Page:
By Melissa Fossum
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By Amanda Savage
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Damon, a 23-year-old with bleached blond hair, dark eyebrows and a taste for heroin -- among other substances -- is the first to snort a dose of the currently unscheduled research chemical. After unsuccessfully attempting to get high by smoking the ultra-small dosage (akin to a few grains of salt) in the sort of glass pipe more commonly used to smoke speed, Damon has decided to put it up his beak.
Ten minutes later his eyes are crossing slightly, not focusing, and he's begun to sweat, obviously uncomfortable. "Something's not right," he says, before heading to his room and sitting with his head in his hands on the edge of his bed. Andre and I follow, asking whether the problem is physical or mental, worried that someone will have to take an unfortunate detour to the hospital. "No, no, it's mental," he assures us. As Bobby, another one of those present, has just finished telling us about a recent heroin overdose he had, that's a relief, but the state Damon's in is no advertisement for this drug.
About 20 minutes later, now sitting in his living room, Damon makes a choking sound before projectile vomiting all over the room. Holding my feet off the ground to avoid the chunky liquid shrapnel, I try to hand him an empty Ben & Jerry's pint, and then an empty fountain soda cup, but he doesn't notice, and continues to stare into space after purging his digestive system. His verbal responses are confined to affirmative replies: "Yeah, yeah . . ." The others reassure him that it goes away, to which he hopefully -- and weakly -- queries, "It does? Good."
Damon's sweating profusely, so I throw a wet rag on his head and face, which he's too fucked up to remove. I get him a glass of water and ask if he can take it from me. He says he can, but his hands make no move to grab it.
About 45 minutes after ingestion, Damon begins to come back to earth. "Jesus Christ, that's fucking intense," he says. Damon and the others gathered to experiment with this quasi-legal research chemical are no neophytes when it comes to altered states of consciousness -- their combined catalogue of drug experiences could fill an encyclopedia. When all is said and done, they all tell me that 5-MeO-DMT is the craziest, most intense drug they've ever ingested.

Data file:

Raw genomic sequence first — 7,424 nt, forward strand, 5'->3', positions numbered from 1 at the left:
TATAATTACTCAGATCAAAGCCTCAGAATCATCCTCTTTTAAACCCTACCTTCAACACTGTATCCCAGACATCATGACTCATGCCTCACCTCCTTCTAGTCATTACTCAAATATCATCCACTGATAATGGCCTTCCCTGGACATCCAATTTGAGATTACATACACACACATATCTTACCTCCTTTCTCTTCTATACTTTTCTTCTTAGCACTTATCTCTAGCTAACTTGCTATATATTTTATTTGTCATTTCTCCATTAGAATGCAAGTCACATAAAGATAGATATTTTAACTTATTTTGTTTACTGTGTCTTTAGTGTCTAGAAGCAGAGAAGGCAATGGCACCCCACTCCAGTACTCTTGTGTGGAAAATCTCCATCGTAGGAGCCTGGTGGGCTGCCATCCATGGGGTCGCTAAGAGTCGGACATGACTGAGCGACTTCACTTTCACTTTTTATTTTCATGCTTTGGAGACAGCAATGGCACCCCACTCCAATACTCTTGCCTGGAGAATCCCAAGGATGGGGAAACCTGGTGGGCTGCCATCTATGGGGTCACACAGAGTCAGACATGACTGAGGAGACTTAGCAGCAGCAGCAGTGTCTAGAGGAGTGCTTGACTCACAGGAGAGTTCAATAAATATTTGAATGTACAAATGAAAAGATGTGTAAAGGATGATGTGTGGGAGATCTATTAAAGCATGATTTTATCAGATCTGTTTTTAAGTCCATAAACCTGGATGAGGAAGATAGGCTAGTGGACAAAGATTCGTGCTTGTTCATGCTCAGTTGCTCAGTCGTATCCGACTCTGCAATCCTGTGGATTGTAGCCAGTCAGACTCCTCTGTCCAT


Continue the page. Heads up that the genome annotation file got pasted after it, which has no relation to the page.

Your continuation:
5-MeO-DMT is one of the active ingredients in the venom of the fabled Sonoran Desert toad (Bufo alvarius), which spawned the toad licking myth. As the inventor of Ecstasy and hundreds of other psychoactive substances, Alexander Shulgin, once said, "Of course the licking myth is newspaper hype -- it is the venom that is active, and it is smoked."
The chemical, a psychoactive tryptamine structurally similar to psilocybin, is manufactured synthetically by chemical companies in the U.S., and is widely available on the Internet. A one-gram vial retails for $105 from one manufacturer -- enough for 50 to 100 hits, depending on the dosage.
5-MeO-DMT exists in a gray area legally -- it's an unscheduled drug, except in South Dakota, where it's a schedule 1 substance, which means it has no medical value. It is illegal in the U.K., where the government has cracked down on incoming shipments from the States. Considering the extremities to which Damon and his friends were propelled, I can't believe that the Drug Enforcement Agency hasn't pushed to criminalize it.
Theoretically, 5-MeO-DMT users or possessors could be prosecuted under the Federal Drug Analogue Act, which was passed in 1986 to prevent chemists from altering one molecule of a controlled substance in order to make it legal. Mike Capasso of the DEA's Phoenix office asserts that the Analogue Act would likely apply to 5-MeO-DMT, although he admits he's not familiar with the substance.
"We do investigate activity that occurs on the Internet," Capasso says. "And we will go after people that are manufacturing and also selling drugs that are quite similar to the actual controlled substance."
However, whether 5-MeO-DMT fits the profile required for prosecution under the Analogue Act is unclear. "I'm not a chemist per se, and I don't know the exact structure of the drugs," Capasso says. "But they're very similar -- so similar that the law allows us to target them as if they are scheduled."
The substantive difference with 5-MeO-DMT compared with chemicals one molecule off from controlled substances is that 5-MeO-DMT wasn't invented in a lab by a scientist looking to skirt the law. The chemical appears naturally, not only in the Sonoran Desert toad, but also in a variety of psychoactive South American plant derivatives, like Anadenanthera colubrina seeds and Virola sap. In the early 1950s, it was identified as one of the main psychoactive ingredients in the "cohoba" snuffs used in the northern Amazon basin.